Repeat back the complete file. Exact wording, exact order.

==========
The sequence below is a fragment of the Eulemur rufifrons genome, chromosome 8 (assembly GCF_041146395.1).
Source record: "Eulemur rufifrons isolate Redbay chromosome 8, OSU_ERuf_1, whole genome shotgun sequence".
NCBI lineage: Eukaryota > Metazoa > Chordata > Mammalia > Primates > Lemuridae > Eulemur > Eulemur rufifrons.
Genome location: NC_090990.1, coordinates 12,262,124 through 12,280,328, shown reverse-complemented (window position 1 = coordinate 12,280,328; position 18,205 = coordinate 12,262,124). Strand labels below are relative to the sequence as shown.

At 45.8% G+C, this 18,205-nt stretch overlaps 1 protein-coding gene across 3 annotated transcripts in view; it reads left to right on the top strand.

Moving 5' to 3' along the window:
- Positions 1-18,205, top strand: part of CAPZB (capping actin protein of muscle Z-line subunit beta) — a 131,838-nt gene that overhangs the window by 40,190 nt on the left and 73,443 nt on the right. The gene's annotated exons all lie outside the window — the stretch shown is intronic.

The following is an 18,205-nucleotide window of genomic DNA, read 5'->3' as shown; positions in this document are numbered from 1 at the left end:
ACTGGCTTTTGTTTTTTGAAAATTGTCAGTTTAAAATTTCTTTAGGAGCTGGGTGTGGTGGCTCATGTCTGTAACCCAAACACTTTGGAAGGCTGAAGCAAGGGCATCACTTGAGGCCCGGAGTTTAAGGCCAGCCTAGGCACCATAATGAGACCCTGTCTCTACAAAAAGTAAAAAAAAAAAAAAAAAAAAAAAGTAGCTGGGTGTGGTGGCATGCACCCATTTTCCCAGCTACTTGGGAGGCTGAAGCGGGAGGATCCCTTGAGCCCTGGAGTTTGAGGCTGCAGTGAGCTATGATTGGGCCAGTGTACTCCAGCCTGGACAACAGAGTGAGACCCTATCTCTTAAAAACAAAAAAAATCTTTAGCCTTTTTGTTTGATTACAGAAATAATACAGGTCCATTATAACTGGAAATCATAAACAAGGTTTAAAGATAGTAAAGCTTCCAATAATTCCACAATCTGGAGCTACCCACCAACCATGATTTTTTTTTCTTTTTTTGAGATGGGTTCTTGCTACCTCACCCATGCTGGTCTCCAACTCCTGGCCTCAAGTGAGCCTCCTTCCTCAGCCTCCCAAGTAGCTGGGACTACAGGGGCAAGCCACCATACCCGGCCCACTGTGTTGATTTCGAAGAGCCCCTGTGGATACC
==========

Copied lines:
The sequence below is a fragment of the Eulemur rufifrons genome, chromosome 8 (assembly GCF_041146395.1).
Source record: "Eulemur rufifrons isolate Redbay chromosome 8, OSU_ERuf_1, whole genome shotgun sequence".
NCBI lineage: Eukaryota > Metazoa > Chordata > Mammalia > Primates > Lemuridae > Eulemur > Eulemur rufifrons.
Genome location: NC_090990.1, coordinates 12,262,124 through 12,280,328, shown reverse-complemented (window position 1 = coordinate 12,280,328; position 18,205 = coordinate 12,262,124). Strand labels below are relative to the sequence as shown.

At 45.8% G+C, this 18,205-nt stretch overlaps 1 protein-coding gene across 3 annotated transcripts in view; it reads left to right on the top strand.

Moving 5' to 3' along the window:
- Positions 1-18,205, top strand: part of CAPZB (capping actin protein of muscle Z-line subunit beta) — a 131,838-nt gene that overhangs the window by 40,190 nt on the left and 73,443 nt on the right. The gene's annotated exons all lie outside the window — the stretch shown is intronic.

The following is an 18,205-nucleotide window of genomic DNA, read 5'->3' as shown; positions in this document are numbered from 1 at the left end:
ACTGGCTTTTGTTTTTTGAAAATTGTCAGTTTAAAATTTCTTTAGGAGCTGGGTGTGGTGGCTCATGTCTGTAACCCAAACACTTTGGAAGGCTGAAGCAAGGGCATCACTTGAGGCCCGGAGTTTAAGGCCAGCCTAGGCACCATAATGAGACCCTGTCTCTACAAAAAGTAAAAAAAAAAAAAAAAAAAAAAAGTAGCTGGGTGTGGTGGCATGCACCCATTTTCCCAGCTACTTGGGAGGCTGAAGCGGGAGGATCCCTTGAGCCCTGGAGTTTGAGGCTGCAGTGAGCTATGATTGGGCCAGTGTACTCCAGCCTGGACAACAGAGTGAGACCCTATCTCTTAAAAACAAAAAAAATCTTTAGCCTTTTTGTTTGATTACAGAAATAATACAGGTCCATTATAACTGGAAATCATAAACAAGGTTTAAAGATAGTAAAGCTTCCAATAATTCCACAATCTGGAGCTACCCACCAACCATGATTTTTTTTTCTTTTTTTGAGATGGGTTCTTGCTACCTCACCCATGCTGGTCTCCAACTCCTGGCCTCAAGTGAGCCTCCTTCCTCAGCCTCCCAAGTAGCTGGGACTACAGGGGCAAGCCACCATACCCGGCCCACTGTGTTGATTTCGAAGAGCCCCTGTGGATACC